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Christmas at Bethlem

Admission to Bethlem Hospital in the eighteenth century was commonly for a period of no longer than twelve months. What was true of the Georgian and Regency Hospital in Moorfields also held good for the Victorian and Edwardian Hospital at Southwark. There were, however, always a few exceptions that proved the rule – people who stayed longer than twelve months – especially after the establishment of the Hospital’s incurable ward.

Each Christmas season, the Hospital had to tackle the question of how to sustain its patients in positive (perhaps even festive) mood. This question could be particularly acute in the case of those who faced more than one successive Christmas as inpatients. Its first strategy appears to have been to send convalescing patients home on temporary leave.

Emma Lane was admitted in May 1893 after having spent twenty years of savings in a matter of weeks on unneccesary food, baby clothes and theatre bookings. Her husband kept in close contact with the Hospital throughout her extended stay, at one stage writing ‘I am anxious to see her resume her old place, but fear she is not yet well enough’. Emma was granted temporary leave to spend time with her family a number of times, including at Christmas 1893 and 1894, but matters did not run smoothly, and on each occasion she was returned to the Hospital. Christmas 1893 seems to have been particularly stressful, the family’s report being that Emma had been ‘giving trouble’, Emma’s version of events being that she had ‘just bought a few things’. Emma was discharged uncured in January 1895; the story of her hospital stay may be read in Presumed Curable: An illustrated casebook of Victorian psychiatric patients in Bethlem Hospital by Colin Gale and Robert Howard (Wrightson Biomedical, 2003).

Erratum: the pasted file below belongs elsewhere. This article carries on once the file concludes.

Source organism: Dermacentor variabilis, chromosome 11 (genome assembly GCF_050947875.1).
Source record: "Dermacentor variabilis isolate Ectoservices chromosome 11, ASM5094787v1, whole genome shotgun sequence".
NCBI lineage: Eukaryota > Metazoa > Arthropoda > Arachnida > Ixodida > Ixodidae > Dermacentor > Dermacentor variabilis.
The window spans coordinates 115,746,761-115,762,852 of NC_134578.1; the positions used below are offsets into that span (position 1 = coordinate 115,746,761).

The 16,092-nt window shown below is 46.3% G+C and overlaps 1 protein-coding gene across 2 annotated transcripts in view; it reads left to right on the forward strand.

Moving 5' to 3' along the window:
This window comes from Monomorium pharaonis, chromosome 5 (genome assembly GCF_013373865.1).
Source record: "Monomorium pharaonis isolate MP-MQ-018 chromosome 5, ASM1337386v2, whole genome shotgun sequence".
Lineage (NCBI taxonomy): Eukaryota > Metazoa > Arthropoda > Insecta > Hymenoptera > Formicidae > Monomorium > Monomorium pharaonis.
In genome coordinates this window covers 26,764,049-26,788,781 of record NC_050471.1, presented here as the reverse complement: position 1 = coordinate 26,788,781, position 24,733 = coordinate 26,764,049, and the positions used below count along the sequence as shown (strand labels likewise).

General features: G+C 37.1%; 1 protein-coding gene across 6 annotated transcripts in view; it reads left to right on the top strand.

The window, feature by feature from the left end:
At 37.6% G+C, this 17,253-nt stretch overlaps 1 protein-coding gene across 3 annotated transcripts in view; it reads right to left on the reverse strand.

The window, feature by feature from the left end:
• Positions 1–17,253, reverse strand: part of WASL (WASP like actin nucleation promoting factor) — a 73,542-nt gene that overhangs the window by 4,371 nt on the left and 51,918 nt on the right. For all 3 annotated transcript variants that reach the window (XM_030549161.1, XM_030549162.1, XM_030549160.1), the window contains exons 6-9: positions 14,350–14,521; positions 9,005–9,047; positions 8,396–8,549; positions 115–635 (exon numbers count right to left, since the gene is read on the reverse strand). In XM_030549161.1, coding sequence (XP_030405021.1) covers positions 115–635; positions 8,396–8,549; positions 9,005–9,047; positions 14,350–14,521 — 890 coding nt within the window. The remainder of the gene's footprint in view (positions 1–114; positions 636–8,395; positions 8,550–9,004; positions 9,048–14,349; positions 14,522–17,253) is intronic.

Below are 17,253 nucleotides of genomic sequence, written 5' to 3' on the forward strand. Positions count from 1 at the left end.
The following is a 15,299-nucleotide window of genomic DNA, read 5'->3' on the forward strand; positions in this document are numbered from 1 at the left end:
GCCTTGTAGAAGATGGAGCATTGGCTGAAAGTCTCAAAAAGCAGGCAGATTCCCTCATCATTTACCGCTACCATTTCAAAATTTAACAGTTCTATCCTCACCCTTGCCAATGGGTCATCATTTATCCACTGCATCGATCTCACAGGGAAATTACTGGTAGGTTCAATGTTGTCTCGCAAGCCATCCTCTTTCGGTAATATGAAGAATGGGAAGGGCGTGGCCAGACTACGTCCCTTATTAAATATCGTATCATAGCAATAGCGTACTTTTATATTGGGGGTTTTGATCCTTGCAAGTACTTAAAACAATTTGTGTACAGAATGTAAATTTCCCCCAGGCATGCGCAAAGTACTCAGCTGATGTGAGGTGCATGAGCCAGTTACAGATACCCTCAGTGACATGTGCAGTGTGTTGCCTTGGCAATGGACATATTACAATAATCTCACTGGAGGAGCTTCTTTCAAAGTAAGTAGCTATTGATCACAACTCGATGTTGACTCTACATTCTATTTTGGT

Of course, not everyone could be sent home for Christmas, and the Hospital’s second strategy to maintain seasonal morale seems to have been to bring Christmas to the majority of patients and staff that remained in residence throughout. The photograph below offers remarkable evidence of one attempt to do so. It shows a statue that stood in one of the Hospital’s galleries (shared ward space) dressed as St Nicholas for the Christmas season of 1907. To our contemporary gaze, the visual effect is unusual, even a little unsettling. Yet the intention must have been to lift the spirits, and we may hope that the display succeeded in doing so at the time. In any event, all the staff of the Archives & Museum wish the readers of this blog a very happy Christmas and safe and prosperous New Year.